Photography: Glyn Akroyd / @GlynAkroyd


02 Academy 29/7/16

Tonight the people pile through the doors of the Academy to witness a spectacle 45 years in the making. It’s barely past seven and already the place is filling up.

The most striking thing about an event such as this is that in the crowd are the among the most diverse groups of people I’ve ever seen gather in a room together. There are punks next to middle-class suburbanites, outsider hippy types stood next to well-dressed trendies and the obvious group: the hip hop heads, the b-boys and girls, here feeling as though they’re meeting their maker. The point is, all these people are occupying the same space and spirits could not be higher. That is the power of the funk.

As the No Fakin’ DJs end their warm-up mix, Mr GEORGE CLINTON, the Godfather of Funk, strolls up to the stage followed by his band members, who form PARLIAMENT-FUNKADELIC. The first part of the set is split between funk tracks and pieces from the band members’ various solo careers. Although Clinton has always been the band leader, he’s also frequently testified to his desire for members to use the band as a vehicle for their own creative outlets. To that end, for a brief while Clinton takes a back seat while we’re treated to some more contemporary tracks from the vocalists. Some of the music is astounding, but a certain section of the audience seems indifferent. After all, they’ve waited a long time to hear their favourite P.Funk tracks and this is not that.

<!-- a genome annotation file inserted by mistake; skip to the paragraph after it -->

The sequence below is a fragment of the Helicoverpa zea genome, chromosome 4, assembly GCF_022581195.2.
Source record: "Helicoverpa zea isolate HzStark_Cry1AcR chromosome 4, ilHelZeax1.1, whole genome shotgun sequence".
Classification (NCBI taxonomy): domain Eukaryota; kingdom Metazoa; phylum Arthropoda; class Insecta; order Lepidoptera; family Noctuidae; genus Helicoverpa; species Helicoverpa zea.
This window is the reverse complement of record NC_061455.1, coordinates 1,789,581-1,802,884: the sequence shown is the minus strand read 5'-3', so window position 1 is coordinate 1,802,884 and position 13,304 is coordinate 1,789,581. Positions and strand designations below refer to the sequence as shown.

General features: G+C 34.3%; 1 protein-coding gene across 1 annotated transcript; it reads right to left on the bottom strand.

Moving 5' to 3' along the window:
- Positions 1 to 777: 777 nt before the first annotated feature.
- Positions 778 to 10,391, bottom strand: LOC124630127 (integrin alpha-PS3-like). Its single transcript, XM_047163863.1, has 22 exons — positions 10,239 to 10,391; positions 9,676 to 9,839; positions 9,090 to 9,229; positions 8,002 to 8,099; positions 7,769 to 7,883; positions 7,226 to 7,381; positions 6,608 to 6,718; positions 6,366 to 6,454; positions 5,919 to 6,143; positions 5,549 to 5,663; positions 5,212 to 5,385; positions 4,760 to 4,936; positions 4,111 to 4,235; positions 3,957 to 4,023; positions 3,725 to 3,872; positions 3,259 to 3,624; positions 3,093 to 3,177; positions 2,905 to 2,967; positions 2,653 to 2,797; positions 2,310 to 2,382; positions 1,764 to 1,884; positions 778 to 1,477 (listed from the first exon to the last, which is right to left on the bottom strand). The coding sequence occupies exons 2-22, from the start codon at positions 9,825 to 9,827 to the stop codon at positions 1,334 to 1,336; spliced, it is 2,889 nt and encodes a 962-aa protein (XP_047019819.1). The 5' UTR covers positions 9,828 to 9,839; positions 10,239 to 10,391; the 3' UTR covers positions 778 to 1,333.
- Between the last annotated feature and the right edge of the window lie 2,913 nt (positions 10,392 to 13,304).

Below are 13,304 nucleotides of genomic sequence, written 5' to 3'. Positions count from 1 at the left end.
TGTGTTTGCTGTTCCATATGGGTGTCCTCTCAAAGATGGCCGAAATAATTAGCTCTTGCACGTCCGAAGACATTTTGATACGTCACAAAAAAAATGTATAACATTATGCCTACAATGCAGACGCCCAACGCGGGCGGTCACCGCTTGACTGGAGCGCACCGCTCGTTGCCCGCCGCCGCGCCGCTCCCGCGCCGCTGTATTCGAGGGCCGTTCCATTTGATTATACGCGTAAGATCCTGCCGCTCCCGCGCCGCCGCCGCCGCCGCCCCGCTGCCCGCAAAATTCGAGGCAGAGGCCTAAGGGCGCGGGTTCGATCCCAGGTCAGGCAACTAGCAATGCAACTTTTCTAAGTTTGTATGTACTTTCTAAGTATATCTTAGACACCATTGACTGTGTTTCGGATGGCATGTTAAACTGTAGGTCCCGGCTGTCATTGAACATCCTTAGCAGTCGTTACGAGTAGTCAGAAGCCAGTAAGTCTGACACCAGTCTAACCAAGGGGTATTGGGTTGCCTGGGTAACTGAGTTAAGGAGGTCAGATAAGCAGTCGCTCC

Before long, though, the classics come through thick and fast as we’re given a history lesson in funk. Right from P.Funk, with Clinton’s cool monologues still sounding fresh, through to Flash Light, One Nation Under A Groove, Atomic Dog and the timeless, beguiling Maggot Brain, with a refreshed dynamism and with the legendary Blackbird McKnight taking over the late, great Eddie Hazel on guitar wailing duties. It’s almost tear-inducing. The crowd are hanging on every movement, every nuance of sound that the band make. No stone is left unturned as we’re given a glimpse of present-day Funkadelic with Ain’t That Funkin’ Kinda Hard On You?. Calling this set well-rounded just wouldn’t quite fit. Perfect is the word.

Everybody in the room is moving, and the heat keeps going up and, truly, this is nothing but a party. Not since 1971 has the infamous Star Child led his band of Funkateers to our shores but, after 45 years, Clinton’s back and better than ever. Welcome back, the dealers of the funky music. P funk. Uncut funk. The bomb.

Christopher Carr

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